Sarcomere length and sarcomere packing density

The length of the sarcomeres and their spatial organization were calculated based on the ‘sarcomere packing density’ concept [17], which was implemented in a custom MATLAB script (Mathworks). Briefly, we defined a square region of 200x200 pixels in each image of well-defined iPSC-CMs immunostained for alpha-actinin and calculated the 2D Fourier power spectrum. Next, we selected a 30-degree angular portion of the 2D spectrum centered along the preferential orientation of the sarcomeres. The selected points are used to obtain the 1D profile of the power spectrum. In the presence of well-organized sarcomeres, this 1D profile exhibits an exponentially decaying signal with periodic peaks centered at multiples of the spatial frequency of the sarcomeres (f0). The 1D power spectrum can be approximated as: Where Γap(f, ζ) represents an aperiodic noise term, i.e. the amount of non-periodic structure, and Γp(f, ζ) models the peaks related to periodically repeating structures, i.e. the sarcomeres. The parameters of the model (ζ) were fitted with MATLAB’s “lsqnonlin” function. The fitted parameters can be used to calculate the Sarcomeric Length (SL), and the Sarcomere Packing Density (SPD):

The custom MATLAB script is provided in the Supplementary Information (Supplementary note).

Whole exome sequencing

Genomic DNA was extracted from peripheral blood and submitted to Otogenetics Corporation (Norcross, GA USA) for exome capture and sequencing. Briefly, genomic DNA was subjected to agarose gel and OD ratio tests to confirm the purity and concentration prior to Covaris (Covaris, Inc., Woburn, MA USA) fragmentation. Fragmented genomic DNAs were tested for size distribution and concentration using an Agilent Tapestation and Nanodrop. Illumina libraries were made from qualified fragmented genomic DNA using NEBNext reagents (New England Biolabs), and the resulting libraries were subjected to exome enrichment using NimbleGen SeqCap EZ Human Exome Library v2.0 (Roche NimbleGen) following manufacturer’s instructions. Enriched libraries were tested for enrichment by qPCR and for size distribution and concentration by an Agilent Bioanalyzer 2100. The samples were then sequenced on an Illumina HiSeq2000 which generated paired-end reads of 90 or 100 nucleotides (nt). Data was analyzed for data quality, exome coverage, and exome-wide SNP/InDel using the platform provided by DNAnexus (DNAnexus, Inc).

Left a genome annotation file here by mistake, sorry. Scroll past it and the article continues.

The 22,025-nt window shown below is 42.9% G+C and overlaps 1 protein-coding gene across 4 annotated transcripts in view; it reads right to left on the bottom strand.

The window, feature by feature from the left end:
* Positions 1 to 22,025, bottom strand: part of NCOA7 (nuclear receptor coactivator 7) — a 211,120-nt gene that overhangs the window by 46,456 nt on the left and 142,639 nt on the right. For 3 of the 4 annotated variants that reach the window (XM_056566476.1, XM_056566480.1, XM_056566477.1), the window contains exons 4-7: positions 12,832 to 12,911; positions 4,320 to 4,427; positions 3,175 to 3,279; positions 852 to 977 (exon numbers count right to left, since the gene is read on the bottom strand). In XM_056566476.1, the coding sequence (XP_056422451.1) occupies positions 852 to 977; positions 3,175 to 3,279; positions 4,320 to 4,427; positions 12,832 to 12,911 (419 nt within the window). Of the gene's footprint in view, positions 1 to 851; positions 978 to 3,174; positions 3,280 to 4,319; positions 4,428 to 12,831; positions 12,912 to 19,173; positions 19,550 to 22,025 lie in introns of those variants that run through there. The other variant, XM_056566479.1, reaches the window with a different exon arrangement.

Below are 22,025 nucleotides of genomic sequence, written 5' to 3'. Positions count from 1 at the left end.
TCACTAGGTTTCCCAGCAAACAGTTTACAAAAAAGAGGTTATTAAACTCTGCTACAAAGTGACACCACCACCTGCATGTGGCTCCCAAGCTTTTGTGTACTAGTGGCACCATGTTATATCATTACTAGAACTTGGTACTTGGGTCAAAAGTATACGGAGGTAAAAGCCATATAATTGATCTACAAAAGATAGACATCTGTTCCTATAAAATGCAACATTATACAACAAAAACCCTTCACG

SNP karyotyping

SNP karyotype analysis was performed on the Illumina’s CytoSNP-850K genotyping microarrays, which measure approximately 850,000 SNPs across the genome. All genomic DNA was isolated from iPSC clones according to the manufacturer’s protocol (Qiagen). Input genomic DNA (500 ng) was processed, hybridized to the array and scanned on an Illumina HiScan according to the manufacturer’s instructions. Copy number variations (CNVs) were identified using the cnvPartition Pluginv.3.2.0 in GenomeStudio (Illumina) by assessing both the B-allele-frequency and Log R ratios.

Quantitative RT-PCR

Total RNA was isolated from iPSC-CMs using the Qiagen RNeasy Mini kit. 1 μg of RNA was used to synthesize cDNA using the iScript cDNA Synthesis kit (Bio-Rad). 0.25 μl of the reaction was used to quantify gene expression by qPCR using TaqMan Universal PCR Master Mix. Expression values were normalized to the average expression of housekeeping gene 18s.

Intracellular Ca2+ imaging and analysis

For ratiometric calcium imaging, dissociated iPSC-CMs were seeded on Matrigel-coated coverslips (CS-24/50, thickness 1 mm, Warner Instruments). After 7 days, cells were loaded with 5 μM Fura-2AM (Thermo Fisher Scientific) with 0.02% Pluronic F-127 (Thermo Fisher Scientific) in Tyrode’s solution for 10 min at room temperature, followed by washing with Tyrode’s solution. iPSC-CMs were field-stimulated at 0.5 Hz at 37°C. Single cell Ca2+ imaging was conducted on a Nikon Eclipse Ti-E inverted microscope with a 40x oil immersion objective (0.95 NA). Fura-2 was excited at 340 nm and 380 nm wavelengths using a Lambda DG-4 ultra-high-speed wavelength switcher (Sutter Instrument), and the emission was collected at 510 nm wavelength.

Raw data were analyzed using a custom Python script (https://github.com/GeorgeMcMullen/CalciPy) built specifically to automate processing of ratiometric calcium imaging data [16].

Contractility assays

Throughout the study, contraction analysis was performed using a high-speed video microscopy with motion vector analysis to investigate the contractile characteristics of iPSC-CM monolayers. Depending on the design of the experiment, iPSC-CMs were seeded at 2x105 cells/cm2 into 384-well or 96-well plates. Contractility was measured using the Sony SI8000 cell motion imaging system. Video imaging of beating iPSC-CMs was recorded for 10 sec at a frame rate of 75 fps, a resolution of 1024 × 24 pixels, and a depth of 8 bits using a 10× objective on a fully automated Nikon microscope (Eclipse Ti, Nikon). Motion detection and analysis were performed using the Sony Cardio-analysis software (based on a block matching algorithm) [18].